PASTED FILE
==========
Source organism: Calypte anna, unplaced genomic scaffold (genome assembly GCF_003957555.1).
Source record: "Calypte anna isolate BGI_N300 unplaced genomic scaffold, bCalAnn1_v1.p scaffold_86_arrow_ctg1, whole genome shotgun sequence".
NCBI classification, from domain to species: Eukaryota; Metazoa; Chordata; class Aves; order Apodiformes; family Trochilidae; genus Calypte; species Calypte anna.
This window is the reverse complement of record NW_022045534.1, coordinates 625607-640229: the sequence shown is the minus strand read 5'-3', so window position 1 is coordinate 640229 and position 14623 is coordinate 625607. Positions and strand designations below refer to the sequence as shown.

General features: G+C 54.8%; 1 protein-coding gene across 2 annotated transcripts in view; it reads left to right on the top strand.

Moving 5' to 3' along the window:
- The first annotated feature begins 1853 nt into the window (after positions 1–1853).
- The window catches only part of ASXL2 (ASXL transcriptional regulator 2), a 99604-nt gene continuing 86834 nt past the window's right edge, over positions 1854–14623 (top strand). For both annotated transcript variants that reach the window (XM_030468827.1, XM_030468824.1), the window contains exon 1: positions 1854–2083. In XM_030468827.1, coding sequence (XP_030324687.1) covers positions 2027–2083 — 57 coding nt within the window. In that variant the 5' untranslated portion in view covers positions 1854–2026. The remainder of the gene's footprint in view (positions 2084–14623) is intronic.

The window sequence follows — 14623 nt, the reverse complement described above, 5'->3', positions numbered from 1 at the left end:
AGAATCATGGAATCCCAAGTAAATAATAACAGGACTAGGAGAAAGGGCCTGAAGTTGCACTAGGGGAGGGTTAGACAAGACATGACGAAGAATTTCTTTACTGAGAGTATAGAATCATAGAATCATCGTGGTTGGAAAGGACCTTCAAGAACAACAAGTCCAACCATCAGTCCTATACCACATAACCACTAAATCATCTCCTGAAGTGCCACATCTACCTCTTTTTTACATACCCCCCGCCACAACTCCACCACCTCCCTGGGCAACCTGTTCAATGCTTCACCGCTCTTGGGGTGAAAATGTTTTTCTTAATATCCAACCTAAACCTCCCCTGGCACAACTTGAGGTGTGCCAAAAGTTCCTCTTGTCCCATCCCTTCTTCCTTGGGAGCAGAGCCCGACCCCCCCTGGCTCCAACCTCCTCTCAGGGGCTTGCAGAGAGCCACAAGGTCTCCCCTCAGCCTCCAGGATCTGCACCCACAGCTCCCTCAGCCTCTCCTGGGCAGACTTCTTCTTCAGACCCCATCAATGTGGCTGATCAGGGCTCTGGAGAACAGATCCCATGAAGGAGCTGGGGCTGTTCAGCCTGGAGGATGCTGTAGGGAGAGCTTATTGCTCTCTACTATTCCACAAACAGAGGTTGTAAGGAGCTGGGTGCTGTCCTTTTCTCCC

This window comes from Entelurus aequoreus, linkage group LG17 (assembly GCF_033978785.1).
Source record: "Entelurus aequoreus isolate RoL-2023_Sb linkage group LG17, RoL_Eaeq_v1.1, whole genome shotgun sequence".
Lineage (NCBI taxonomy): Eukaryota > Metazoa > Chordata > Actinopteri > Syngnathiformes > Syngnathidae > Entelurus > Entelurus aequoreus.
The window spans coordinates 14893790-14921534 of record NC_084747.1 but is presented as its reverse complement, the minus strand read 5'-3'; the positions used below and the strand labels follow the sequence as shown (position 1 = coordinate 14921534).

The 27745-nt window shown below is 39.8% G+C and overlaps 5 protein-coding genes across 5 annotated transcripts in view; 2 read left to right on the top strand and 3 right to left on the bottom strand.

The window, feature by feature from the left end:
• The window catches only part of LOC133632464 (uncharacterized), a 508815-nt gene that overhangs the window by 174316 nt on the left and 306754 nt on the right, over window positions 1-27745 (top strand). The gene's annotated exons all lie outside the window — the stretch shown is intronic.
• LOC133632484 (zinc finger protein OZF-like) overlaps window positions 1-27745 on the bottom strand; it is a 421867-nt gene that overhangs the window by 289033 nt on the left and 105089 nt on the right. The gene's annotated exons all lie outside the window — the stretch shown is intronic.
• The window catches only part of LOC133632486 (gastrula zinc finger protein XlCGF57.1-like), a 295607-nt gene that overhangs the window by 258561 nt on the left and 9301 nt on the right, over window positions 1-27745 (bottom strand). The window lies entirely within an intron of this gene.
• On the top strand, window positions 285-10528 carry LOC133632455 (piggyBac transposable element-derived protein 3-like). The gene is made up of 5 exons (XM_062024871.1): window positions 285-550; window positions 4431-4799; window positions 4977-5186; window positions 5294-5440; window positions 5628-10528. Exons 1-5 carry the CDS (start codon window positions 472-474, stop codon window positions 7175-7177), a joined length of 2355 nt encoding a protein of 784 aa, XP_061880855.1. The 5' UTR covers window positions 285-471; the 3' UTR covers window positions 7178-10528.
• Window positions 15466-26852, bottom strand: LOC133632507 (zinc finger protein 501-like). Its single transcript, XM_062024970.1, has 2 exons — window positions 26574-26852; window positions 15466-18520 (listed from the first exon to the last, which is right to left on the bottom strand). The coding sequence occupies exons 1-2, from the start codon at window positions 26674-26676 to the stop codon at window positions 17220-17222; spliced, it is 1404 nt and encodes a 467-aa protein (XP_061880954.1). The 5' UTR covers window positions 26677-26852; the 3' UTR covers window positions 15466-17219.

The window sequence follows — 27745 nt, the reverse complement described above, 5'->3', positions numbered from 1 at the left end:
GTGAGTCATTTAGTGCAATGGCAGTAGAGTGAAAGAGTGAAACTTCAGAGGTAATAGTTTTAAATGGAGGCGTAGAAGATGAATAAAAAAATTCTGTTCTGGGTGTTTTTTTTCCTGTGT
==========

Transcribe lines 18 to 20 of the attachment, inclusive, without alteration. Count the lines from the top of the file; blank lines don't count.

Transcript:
• LOC133632484 (zinc finger protein OZF-like) overlaps window positions 1-27745 on the bottom strand; it is a 421867-nt gene that overhangs the window by 289033 nt on the left and 105089 nt on the right. The gene's annotated exons all lie outside the window — the stretch shown is intronic.
• The window catches only part of LOC133632486 (gastrula zinc finger protein XlCGF57.1-like), a 295607-nt gene that overhangs the window by 258561 nt on the left and 9301 nt on the right, over window positions 1-27745 (bottom strand). The window lies entirely within an intron of this gene.
• On the top strand, window positions 285-10528 carry LOC133632455 (piggyBac transposable element-derived protein 3-like). The gene is made up of 5 exons (XM_062024871.1): window positions 285-550; window positions 4431-4799; window positions 4977-5186; window positions 5294-5440; window positions 5628-10528. Exons 1-5 carry the CDS (start codon window positions 472-474, stop codon window positions 7175-7177), a joined length of 2355 nt encoding a protein of 784 aa, XP_061880855.1. The 5' UTR covers window positions 285-471; the 3' UTR covers window positions 7178-10528.